In total, in 2010, 793.3 thousand tons of products covered by the above commodity group were exported, for which €1,039.2 million was received (in 2009, 562.2 thousand tons worth €825.9 million), while imports amounted to 540.7 thousand tons, and their value was in the amount of €578.1 million (in 2009, 554.4 thousand tons and €533.1 million). The value of exports rose by as much as 1/4, while imports rose by 8%. The volume of exports of goods discussed in this chapter was greater by as much as 41%, while imports decreased by 2% when compared to the year before. Therefore, in terms of volume, trade turnover in this product group finally achieved a positive balance of 252.6 thousand tons against 7.7 thousand tons of minimum surplus a year earlier.
Sweets (sugar confectionery containing cocoa and without cocoa – CN 1806 and 1704) were the most valuable item in both exports and imports of sugar and confectionery products. In 2010, their exports increased by 12% to 203.9 thousand tons, and its value increased by 1/5 to €818.5 million.
At the same time, imports were higher by 11%, increasing to 124.7 thousand tons, while the value of imported sweets increased by 1/5 and amounted to €393.4 million. The positive trade balance amounted to €425.1 million (more by 1/5) and 79.3 thousand tons (+12%). In terms of quantity, export of confectionery without cocoa declined noticeably. As far as trade in chocolate products are concerned, an increase in both imports and exports was noted.
In terms of volume, over 2/3 of confectionery imports were chocolate products. In terms of value their share was even higher and amounted in 2010 to almost 3/4. Concerning exports, chocolate confectionery accounted for 3/4 of their volume and 80% of the value.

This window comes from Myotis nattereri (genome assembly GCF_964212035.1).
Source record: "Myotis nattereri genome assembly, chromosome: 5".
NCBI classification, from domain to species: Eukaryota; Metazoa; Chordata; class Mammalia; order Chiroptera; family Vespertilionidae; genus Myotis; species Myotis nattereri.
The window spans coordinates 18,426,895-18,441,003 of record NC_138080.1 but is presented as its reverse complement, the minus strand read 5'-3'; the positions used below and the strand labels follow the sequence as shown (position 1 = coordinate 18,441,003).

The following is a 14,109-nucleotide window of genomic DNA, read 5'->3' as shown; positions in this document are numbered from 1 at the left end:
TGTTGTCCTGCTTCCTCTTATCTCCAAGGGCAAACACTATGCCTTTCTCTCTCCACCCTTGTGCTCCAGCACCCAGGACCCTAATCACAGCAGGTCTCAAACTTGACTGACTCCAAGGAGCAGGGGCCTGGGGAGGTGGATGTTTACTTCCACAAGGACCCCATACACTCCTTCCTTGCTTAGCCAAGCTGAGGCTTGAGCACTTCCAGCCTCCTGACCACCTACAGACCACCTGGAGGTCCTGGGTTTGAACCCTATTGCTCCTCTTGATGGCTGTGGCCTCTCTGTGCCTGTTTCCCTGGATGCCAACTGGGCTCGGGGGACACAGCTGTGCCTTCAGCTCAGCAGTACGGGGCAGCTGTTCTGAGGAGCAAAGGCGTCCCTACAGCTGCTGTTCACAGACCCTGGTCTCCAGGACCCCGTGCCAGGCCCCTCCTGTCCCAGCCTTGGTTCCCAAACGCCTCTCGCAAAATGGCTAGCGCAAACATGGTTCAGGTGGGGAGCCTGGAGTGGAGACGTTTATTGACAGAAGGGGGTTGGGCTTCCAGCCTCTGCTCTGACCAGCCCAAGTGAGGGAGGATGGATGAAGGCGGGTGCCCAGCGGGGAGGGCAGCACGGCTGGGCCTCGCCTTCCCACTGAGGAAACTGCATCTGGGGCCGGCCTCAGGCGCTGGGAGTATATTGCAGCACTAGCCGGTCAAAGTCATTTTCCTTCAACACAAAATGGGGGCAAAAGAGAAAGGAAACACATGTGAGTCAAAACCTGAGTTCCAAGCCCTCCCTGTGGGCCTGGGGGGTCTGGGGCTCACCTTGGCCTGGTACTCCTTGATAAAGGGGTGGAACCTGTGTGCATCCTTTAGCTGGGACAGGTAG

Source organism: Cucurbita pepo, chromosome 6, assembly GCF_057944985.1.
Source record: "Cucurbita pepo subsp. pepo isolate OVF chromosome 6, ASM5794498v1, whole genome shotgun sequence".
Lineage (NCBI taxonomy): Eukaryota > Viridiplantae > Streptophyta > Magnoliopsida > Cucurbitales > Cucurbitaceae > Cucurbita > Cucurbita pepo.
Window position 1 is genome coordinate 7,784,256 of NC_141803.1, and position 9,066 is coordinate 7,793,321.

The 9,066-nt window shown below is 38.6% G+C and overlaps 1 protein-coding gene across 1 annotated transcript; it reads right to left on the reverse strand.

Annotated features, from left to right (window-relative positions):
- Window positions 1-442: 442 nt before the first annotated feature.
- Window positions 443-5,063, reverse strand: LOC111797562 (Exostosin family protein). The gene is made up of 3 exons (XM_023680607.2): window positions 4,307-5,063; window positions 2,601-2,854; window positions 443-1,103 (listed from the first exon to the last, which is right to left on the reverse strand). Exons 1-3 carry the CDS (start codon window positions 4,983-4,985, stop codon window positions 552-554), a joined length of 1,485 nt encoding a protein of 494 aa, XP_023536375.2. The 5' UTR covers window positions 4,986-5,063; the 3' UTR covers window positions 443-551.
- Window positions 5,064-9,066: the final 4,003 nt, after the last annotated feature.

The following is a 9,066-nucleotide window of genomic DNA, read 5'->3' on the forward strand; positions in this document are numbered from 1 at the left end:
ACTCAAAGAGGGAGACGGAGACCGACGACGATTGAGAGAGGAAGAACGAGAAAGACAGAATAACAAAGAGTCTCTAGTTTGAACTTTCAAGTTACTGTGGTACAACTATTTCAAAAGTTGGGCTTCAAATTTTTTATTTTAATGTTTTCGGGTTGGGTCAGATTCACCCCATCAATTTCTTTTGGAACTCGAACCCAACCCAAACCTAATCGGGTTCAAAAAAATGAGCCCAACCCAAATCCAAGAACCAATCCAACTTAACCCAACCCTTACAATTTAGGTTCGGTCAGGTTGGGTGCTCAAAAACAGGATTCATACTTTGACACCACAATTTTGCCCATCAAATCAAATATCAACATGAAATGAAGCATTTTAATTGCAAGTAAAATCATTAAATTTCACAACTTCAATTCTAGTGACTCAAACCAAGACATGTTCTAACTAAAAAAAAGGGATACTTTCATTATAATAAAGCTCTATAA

In this period, the volume of exported goods with 1704 and 1806 CN codes accounted for 25.7% of the amount (32.5% the year before) and 78.8% of the value (82.7% the year before) of exports of the group of goods including sugar, sugar industry products and confectionery. The export of food & agricultural products including sweets accounted for 1.7% in total quantitatively (1.4% in 2009) and 6.2% of its value (5.9% in the previous year).
The share of confectionery products in the import of the group of goods including sugar, products of the sugar industry and confectionery amounted to 23.1% in terms of volume (20.2% last year) and 68.1% in terms of value (61.6% in 2009). The import of other confectionery products was 0.7% of the share (also 0.7% the year before) of the import of food & agricultural products in terms of quantity and 3.7% in terms of value (3.5% last year).
The decline of confectionery products’ share in the export of sugar and confectionery products was the result of a sudden increase in sugar exports. While a larger share of sugar and confectionery products in imports is the result of the limiting of imports of sugar and molasses.